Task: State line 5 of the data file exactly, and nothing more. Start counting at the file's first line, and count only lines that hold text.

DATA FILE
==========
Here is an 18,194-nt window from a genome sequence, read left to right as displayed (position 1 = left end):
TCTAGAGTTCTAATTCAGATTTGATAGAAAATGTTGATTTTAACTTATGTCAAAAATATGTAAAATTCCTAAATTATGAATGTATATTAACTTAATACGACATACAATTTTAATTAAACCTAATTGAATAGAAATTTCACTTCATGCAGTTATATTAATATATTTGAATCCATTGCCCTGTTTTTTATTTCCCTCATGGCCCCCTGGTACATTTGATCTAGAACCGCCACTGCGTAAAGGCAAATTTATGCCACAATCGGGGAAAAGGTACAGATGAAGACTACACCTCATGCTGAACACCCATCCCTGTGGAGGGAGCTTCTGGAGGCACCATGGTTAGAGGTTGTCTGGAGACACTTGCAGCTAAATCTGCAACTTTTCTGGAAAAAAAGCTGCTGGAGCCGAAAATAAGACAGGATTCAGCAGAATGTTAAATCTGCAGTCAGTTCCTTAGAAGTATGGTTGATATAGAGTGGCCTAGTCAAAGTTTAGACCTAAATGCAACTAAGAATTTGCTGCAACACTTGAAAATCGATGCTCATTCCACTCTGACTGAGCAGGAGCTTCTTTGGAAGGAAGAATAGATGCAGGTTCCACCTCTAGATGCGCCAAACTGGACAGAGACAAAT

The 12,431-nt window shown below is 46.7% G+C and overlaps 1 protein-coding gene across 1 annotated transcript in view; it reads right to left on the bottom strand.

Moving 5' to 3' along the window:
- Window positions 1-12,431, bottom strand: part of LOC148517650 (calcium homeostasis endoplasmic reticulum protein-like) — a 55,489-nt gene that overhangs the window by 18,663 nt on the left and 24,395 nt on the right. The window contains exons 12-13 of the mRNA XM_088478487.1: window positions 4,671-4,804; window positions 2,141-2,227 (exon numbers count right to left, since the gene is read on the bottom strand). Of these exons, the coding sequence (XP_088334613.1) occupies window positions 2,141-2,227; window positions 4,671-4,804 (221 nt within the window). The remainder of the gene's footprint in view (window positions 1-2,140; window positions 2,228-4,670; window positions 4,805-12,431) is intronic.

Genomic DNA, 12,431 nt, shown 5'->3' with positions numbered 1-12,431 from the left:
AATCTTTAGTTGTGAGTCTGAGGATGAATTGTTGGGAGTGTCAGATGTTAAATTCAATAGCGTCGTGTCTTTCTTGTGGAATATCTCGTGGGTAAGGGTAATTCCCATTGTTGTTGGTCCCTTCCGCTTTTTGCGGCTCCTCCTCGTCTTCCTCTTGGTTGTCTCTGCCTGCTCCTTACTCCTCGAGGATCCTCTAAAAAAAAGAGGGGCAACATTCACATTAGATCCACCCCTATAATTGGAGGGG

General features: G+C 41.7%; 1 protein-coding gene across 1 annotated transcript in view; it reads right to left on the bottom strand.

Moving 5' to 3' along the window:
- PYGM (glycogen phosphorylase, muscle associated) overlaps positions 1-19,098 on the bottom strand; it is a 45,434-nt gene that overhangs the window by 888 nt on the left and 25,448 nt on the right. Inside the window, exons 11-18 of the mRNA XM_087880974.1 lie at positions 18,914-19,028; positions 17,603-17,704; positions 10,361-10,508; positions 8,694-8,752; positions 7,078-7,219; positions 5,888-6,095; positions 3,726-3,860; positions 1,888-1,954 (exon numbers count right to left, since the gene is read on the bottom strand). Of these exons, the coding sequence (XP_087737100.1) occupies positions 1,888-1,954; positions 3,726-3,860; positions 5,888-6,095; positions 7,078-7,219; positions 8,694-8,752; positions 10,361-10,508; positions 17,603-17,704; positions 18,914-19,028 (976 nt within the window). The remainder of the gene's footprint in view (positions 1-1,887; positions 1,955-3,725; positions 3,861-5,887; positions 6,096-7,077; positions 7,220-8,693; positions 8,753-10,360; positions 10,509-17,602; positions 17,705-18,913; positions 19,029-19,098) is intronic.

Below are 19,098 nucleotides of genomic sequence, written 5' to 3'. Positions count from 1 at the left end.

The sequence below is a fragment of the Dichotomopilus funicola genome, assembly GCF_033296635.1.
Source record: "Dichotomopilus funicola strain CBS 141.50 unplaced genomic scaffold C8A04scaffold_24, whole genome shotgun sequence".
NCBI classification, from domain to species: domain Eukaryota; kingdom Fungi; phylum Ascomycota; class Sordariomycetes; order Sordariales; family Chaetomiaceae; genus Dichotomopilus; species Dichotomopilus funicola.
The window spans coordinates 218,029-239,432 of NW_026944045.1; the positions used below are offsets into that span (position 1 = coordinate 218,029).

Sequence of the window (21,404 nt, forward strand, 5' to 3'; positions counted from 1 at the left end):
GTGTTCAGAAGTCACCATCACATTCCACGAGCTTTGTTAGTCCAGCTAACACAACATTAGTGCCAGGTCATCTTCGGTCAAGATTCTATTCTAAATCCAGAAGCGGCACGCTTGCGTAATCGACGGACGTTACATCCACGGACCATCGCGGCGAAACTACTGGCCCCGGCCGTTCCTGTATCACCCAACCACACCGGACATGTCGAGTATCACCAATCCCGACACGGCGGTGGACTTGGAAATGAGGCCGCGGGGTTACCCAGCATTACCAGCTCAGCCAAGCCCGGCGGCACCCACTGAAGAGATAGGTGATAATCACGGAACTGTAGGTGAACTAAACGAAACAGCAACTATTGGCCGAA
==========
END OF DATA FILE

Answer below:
- Window positions 1-12,431, bottom strand: part of LOC148517650 (calcium homeostasis endoplasmic reticulum protein-like) — a 55,489-nt gene that overhangs the window by 18,663 nt on the left and 24,395 nt on the right. The window contains exons 12-13 of the mRNA XM_088478487.1: window positions 4,671-4,804; window positions 2,141-2,227 (exon numbers count right to left, since the gene is read on the bottom strand). Of these exons, the coding sequence (XP_088334613.1) occupies window positions 2,141-2,227; window positions 4,671-4,804 (221 nt within the window). The remainder of the gene's footprint in view (window positions 1-2,140; window positions 2,228-4,670; window positions 4,805-12,431) is intronic.